noun, plural selves.
- the ego; that which knows, remembers, desires, suffers, etc., as contrasted with that known, remembered, etc.
- the uniting principle, as a soul, underlying all subjective experience.
pronoun, plural selves.
verb (used with or without object)
Origin of self
Examples from the Web for selfs
Historical Examples of selfs
For is not death also a bugbear of Other People, not at all of my own Selfs making?The Joys of Being a Woman
The selfs or solid colors must have every hair of the same color.The Raising and Care of Guinea Pigs
A. C. Smith
I was heavy in spirit, my conscience accused me of a wrong to one of the “selfs” in me,—for we have several selfs, I think.Unveiling a Parallel
Alice Ilgenfritz Jones and Ella Marchant
Us ladies is musin our selfs er makin dis ole fing farly howl.The Broken Sword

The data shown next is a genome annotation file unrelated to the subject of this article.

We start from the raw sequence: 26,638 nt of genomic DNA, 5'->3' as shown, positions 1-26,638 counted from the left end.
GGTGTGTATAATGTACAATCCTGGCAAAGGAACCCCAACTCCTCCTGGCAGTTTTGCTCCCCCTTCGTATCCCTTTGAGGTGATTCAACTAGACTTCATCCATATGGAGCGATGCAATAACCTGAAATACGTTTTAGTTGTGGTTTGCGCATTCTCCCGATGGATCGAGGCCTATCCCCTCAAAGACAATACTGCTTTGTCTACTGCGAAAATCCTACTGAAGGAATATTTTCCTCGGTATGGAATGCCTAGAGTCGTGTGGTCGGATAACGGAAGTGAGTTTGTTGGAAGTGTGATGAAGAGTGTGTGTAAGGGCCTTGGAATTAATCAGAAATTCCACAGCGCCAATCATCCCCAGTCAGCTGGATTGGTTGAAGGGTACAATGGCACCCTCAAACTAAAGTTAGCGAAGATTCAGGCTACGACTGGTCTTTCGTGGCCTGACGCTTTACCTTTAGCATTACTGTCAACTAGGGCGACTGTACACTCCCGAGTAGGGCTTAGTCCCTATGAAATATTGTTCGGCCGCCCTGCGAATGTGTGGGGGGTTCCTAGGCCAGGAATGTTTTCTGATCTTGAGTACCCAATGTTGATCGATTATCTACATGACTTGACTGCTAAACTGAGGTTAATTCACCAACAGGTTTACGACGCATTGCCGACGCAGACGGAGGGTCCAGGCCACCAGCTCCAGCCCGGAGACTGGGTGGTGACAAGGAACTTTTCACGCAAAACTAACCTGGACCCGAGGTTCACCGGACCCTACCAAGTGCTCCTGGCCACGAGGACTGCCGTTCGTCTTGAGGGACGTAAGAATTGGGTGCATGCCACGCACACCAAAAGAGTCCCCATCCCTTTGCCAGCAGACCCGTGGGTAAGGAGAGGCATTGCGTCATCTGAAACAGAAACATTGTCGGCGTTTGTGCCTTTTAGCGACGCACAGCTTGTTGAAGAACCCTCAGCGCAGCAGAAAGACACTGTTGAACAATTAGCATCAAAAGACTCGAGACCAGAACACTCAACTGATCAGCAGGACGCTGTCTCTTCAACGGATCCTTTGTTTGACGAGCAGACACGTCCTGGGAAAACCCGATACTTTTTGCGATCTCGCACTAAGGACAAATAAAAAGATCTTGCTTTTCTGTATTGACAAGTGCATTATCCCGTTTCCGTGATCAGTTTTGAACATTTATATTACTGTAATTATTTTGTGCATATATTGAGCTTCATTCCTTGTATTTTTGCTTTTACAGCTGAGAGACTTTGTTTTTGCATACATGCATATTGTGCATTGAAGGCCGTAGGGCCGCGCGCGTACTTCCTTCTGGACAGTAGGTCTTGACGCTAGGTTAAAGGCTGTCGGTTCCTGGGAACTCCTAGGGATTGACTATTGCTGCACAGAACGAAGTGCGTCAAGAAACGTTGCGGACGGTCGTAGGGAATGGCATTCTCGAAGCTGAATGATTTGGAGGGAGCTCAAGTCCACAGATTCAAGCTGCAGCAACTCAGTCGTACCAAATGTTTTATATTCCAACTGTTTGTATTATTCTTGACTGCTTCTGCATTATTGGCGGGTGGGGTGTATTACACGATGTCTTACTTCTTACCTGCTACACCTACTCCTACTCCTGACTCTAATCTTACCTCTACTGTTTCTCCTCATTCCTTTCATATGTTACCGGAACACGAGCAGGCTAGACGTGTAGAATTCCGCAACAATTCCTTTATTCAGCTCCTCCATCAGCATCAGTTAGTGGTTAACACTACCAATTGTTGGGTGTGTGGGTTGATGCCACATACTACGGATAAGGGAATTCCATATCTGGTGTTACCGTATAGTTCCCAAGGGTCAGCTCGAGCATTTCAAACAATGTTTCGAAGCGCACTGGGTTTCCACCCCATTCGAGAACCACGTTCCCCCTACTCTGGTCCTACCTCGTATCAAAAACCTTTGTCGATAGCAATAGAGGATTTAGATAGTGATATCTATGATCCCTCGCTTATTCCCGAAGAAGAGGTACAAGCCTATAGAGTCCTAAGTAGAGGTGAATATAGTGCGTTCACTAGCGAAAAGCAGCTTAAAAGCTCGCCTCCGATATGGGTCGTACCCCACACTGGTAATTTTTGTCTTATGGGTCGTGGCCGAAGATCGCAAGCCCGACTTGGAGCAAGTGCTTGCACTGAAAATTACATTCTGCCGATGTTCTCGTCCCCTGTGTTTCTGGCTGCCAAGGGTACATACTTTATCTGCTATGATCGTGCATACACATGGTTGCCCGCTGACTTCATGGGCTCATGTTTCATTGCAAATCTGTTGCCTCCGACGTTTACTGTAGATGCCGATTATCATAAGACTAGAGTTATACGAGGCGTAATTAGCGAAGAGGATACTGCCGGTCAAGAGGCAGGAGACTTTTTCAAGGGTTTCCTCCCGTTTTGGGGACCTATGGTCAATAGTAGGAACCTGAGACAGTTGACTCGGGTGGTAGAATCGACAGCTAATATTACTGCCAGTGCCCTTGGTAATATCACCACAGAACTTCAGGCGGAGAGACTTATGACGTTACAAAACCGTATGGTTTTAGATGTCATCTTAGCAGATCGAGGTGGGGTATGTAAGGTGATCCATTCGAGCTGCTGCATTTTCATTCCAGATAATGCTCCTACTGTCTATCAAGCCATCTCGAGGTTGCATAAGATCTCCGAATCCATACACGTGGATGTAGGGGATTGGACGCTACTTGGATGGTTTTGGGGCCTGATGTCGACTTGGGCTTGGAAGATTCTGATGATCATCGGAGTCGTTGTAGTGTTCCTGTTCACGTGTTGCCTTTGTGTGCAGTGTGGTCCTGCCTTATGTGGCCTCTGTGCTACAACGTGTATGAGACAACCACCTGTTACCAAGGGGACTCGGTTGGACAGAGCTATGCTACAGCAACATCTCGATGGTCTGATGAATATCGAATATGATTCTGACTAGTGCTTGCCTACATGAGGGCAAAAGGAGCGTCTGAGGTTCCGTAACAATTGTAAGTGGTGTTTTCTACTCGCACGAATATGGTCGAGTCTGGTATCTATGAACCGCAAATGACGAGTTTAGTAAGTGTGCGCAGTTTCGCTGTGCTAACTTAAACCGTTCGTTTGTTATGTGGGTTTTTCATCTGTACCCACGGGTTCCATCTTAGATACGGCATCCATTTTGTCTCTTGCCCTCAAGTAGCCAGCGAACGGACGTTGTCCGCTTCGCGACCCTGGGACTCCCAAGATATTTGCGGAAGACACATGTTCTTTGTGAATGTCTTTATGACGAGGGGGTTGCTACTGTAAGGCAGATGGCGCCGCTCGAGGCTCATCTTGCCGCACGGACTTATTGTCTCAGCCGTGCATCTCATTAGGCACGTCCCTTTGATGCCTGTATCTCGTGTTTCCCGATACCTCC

Dey cum back ter de big house en take all de sweet milk in de dairy house, en help 'emselfs ter evvy thing in de smoke houses.Slave Narratives: A Folk History of Slavery in the United States From Interviews with Former Slaves
Work Projects Administration
noun plural selves (sɛlvz)
Word Origin for self
Old English self, seolf, sylf "one's own person, -self; own, same," from Proto-Germanic *selbaz (cf. Old Norse sjalfr, Old Frisian self, Dutch zelf, Old High German selb, German selb, selbst, Gothic silba), Proto-Germanic *selbaz "self," from PIE *sel-bho-, suffixed form of root *s(w)e-, pronoun of the third person and reflexive (referring back to the subject of a sentence), also used in forms denoting the speaker's social group, "(we our-)selves" (see idiom).
Trying to define yourself is like trying to bite your own teeth. [Alan Watts]
Its use in compounds to form reflective pronouns grew out of independent use in Old English. As a noun from early 14c.